PELUMI BOLAWA examines the fresh concerns over the debt owed to China by Nigeria following the recent reports about Uganda’s Chinese loans
China has been a significant lender to Africa in the area of infrastructure since the late 20th century, providing project-tied loans for railway, airport and power projects, among others.
Late last month, a Ugandan newspaper, Daily Monitor, reported that some provisions in the agreement for the $200m Chinese loan the East African country obtained to expand its Entebbe International Airport, if not amended, exposed the country’s only international airport and other government assets to potential attachments and take-over by China upon arbitration awards in Beijing.
But China and the Ugandan government have denied allegations that the Asian country may grab the airport if the country fails to service the loan.
The development stoked concerns about Nigeria’s indebtedness to the Asian giant. As of June 2021, the country’s debt to the Exim Bank of China stood at $3.48bn.
“The Nigerian government prefers to service debt with debt and it creates more problems for the country,” an economic expert, Prof. Sheriffdeen Tella, said in an interview with Financial Street. “Whatever we are paying on debt servicing is too high and that is affecting some other things,”
According to the Debt Management Office, Chinese loans accounted for 11.28 per cent of Nigeria’s external debt stock of $27.67bn as at March 31, 2020.
The Minister of Finance, Budget and National Planning, Mrs Zainab Ahmed, said recently that the Nigerian government was borrowing sensibly and responsibly.
“These investments will make returns in the future,” she said.
A former President, Chief Olusegun Obasanjo, while reacting in September this year to the Federal Government’s plan to source for fresh loans, said borrowing to accumulate debt for the next generation “is criminal”.
“If we are borrowing for recurrent expenditure, it is the height of folly,” he said, adding, “If we are borrowing for development that can pay for itself, that is understandable. Then the payment, how long will it take to pay itself?”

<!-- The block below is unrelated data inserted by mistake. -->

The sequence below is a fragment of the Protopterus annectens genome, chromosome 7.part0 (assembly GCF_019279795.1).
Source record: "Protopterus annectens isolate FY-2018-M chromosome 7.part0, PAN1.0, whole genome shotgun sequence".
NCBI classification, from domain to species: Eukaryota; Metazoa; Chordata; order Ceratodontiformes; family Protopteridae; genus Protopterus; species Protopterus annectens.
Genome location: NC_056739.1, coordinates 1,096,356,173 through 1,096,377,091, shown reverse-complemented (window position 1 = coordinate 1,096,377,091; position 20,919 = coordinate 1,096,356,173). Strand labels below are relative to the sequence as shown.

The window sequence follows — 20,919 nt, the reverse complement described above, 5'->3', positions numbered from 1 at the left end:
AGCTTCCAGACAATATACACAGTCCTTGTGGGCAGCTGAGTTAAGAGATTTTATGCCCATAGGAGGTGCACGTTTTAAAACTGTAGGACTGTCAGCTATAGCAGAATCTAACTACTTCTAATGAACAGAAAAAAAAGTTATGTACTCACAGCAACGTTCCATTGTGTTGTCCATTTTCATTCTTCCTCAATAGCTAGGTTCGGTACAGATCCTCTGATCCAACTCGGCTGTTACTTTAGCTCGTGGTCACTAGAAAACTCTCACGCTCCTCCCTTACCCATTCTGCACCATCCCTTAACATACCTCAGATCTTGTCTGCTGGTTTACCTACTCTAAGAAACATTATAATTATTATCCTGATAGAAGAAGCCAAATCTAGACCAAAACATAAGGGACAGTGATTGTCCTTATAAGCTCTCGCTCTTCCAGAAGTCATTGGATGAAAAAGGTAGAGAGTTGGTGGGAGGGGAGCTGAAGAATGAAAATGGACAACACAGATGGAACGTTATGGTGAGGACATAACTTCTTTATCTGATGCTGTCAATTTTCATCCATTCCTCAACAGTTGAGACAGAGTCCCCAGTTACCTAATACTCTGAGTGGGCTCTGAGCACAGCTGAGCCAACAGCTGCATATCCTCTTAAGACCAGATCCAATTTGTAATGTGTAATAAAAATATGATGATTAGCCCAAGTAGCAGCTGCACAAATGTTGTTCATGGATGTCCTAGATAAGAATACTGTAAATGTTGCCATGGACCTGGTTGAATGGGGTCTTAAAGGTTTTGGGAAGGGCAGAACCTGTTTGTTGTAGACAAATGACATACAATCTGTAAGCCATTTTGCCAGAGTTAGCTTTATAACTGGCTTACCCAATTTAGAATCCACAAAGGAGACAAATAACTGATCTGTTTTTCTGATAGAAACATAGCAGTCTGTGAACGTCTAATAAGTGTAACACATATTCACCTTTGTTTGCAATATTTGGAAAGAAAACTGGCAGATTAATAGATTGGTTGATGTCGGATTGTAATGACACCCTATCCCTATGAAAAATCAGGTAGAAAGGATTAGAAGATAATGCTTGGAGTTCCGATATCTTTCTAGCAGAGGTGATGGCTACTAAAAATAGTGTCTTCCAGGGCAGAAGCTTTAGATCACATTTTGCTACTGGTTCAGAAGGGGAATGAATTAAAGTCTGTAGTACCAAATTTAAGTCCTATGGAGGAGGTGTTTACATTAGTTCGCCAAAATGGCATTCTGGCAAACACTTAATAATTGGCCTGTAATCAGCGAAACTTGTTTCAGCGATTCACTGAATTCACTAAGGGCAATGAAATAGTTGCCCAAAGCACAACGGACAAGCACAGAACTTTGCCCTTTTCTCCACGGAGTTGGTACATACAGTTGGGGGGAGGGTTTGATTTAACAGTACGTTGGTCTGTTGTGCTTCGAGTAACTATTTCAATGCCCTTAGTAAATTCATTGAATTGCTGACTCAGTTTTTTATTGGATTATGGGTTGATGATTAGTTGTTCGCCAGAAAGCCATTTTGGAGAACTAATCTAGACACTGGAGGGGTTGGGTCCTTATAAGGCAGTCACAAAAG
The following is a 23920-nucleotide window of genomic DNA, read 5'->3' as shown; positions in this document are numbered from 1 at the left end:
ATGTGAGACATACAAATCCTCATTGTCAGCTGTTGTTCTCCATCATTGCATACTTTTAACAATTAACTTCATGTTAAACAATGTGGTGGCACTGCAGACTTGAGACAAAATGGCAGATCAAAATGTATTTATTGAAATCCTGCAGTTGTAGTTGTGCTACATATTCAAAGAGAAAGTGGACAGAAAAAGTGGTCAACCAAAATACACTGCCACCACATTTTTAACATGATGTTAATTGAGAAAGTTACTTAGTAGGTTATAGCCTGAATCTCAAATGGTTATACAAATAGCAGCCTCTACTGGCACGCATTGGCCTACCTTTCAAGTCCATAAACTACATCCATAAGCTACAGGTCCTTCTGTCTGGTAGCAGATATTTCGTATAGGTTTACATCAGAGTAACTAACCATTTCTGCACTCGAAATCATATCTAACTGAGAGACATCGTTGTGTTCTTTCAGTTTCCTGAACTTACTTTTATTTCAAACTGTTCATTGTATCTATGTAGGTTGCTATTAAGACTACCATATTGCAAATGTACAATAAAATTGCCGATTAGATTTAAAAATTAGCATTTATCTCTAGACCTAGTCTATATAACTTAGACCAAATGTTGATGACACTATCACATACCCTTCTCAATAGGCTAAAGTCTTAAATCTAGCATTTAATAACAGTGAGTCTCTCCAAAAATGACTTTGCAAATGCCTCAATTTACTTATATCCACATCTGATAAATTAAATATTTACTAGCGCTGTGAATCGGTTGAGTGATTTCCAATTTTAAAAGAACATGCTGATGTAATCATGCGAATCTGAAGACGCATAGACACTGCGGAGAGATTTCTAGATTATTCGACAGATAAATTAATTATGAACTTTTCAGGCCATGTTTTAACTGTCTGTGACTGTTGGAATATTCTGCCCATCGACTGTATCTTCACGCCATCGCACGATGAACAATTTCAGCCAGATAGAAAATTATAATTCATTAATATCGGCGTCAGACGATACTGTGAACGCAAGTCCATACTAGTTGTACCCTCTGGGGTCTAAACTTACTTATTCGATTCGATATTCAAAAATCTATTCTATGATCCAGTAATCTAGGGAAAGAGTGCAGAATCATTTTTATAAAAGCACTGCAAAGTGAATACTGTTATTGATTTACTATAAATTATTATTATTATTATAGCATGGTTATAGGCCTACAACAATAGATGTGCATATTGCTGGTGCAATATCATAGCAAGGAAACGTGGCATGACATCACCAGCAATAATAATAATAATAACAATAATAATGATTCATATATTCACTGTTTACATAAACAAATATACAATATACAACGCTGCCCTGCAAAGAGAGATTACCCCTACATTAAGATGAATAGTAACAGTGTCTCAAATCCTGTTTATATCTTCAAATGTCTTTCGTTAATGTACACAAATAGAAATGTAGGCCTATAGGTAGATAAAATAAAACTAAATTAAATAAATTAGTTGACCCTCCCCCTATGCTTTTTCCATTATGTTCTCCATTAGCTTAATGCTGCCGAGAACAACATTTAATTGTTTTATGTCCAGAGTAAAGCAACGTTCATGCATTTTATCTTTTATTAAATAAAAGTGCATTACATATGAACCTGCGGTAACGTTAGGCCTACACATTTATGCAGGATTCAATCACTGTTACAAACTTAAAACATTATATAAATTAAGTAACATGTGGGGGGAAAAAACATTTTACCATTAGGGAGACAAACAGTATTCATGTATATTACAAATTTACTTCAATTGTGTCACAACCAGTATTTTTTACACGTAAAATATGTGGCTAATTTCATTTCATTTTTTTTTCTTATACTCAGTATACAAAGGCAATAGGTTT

The Minister of Transportation, Rotimi Amaechi, in an interview with Arise TV in June, said about $150m out of the $500m obtained from China during the President Goodluck Jonathan administration to fund the Abuja-Kaduna Railway Project had been repaid.
The minister expressed confidence that the country would not default on the debt owed to China.
A civic-tech organisation, BudgIT, revealed recently that in 2020, Nigeria expended a sum of N3.34tn on debt servicing out of its total revenue of N3.42tn.
Transportation sector gets the lion’s share
The Nigerian transportation sector has been the major beneficiary of the Chinese loans.
Out of the 11 loan deals agreed with China in over a decade, six of them are directly related to constructing or revitalising transportation facilities.
The first transport-related loan was received in 2012 to modernise the Idu-Kaduna Railway with a sum of $500m.
In 2013, a $500m loan was also obtained from China to fund the Abuja Light Rail Project. The Airport Terminal Expansion Project in Abuja, Lagos, Kano and Port-Harcourt got $455.28bn out of the $500m.
Nigerian Railway Modernisation Project (Lagos-Ibadan) is being funded with $759m out of the $1.27bn loan deal of August 2017.
A sum of $80.64m was disbursed to fund the Rehabilitation and Upgrading of Abuja-Keffi-Makurdi Road Project out of the $460.82m loan deal of August 2017.
Tella said the quality of the rail lines would not solve the rail transportation problem in Nigeria, adding that the focus should be more on commercial activities than ordinary transportation.
“If we are dealing with rails, it should have been strong rail-lines. Carrying cargo is real commercial business. Some people might not even pay, but business owners would,” he said.
Amaechi said the railway construction in Nigeria might not have a direct impact in terms of revenue but would indirectly help solve transportation problems.
He said it would help businesses with adequate mobility of goods from one place to the other.
According to the minister, some of the advantages of the deals with China include the opportunity for Nigerians to study transportation and railway in China, transfer of technology, and the establishment of Transportation University in Daura, Katsina State, which will be managed by the Chinese for five years.
‘Nigeria should renegotiate some loan deals’
Tella said the Nigerian government should renegotiate some of the loan deals with China.
He said, “They should rather go for moratorium (postpone of loan payment). The government is refusing because they want to continue to borrow more money. The debt is much, but as long as we are able to service our debt, I don’t think we would run into trouble.”
“The government can also make use of the operate-and-transfer model. There will be an agreement on how much will be charged. When we finish payment, it becomes our own. By the time these operators are leaving, we would have learnt the way they collect money through their system. Operating and paying could be burdensome.
Amaechi said last year that he was unaware of any clause in the country’s loan deals with China that might have mortgaged any of the country’s national assets.
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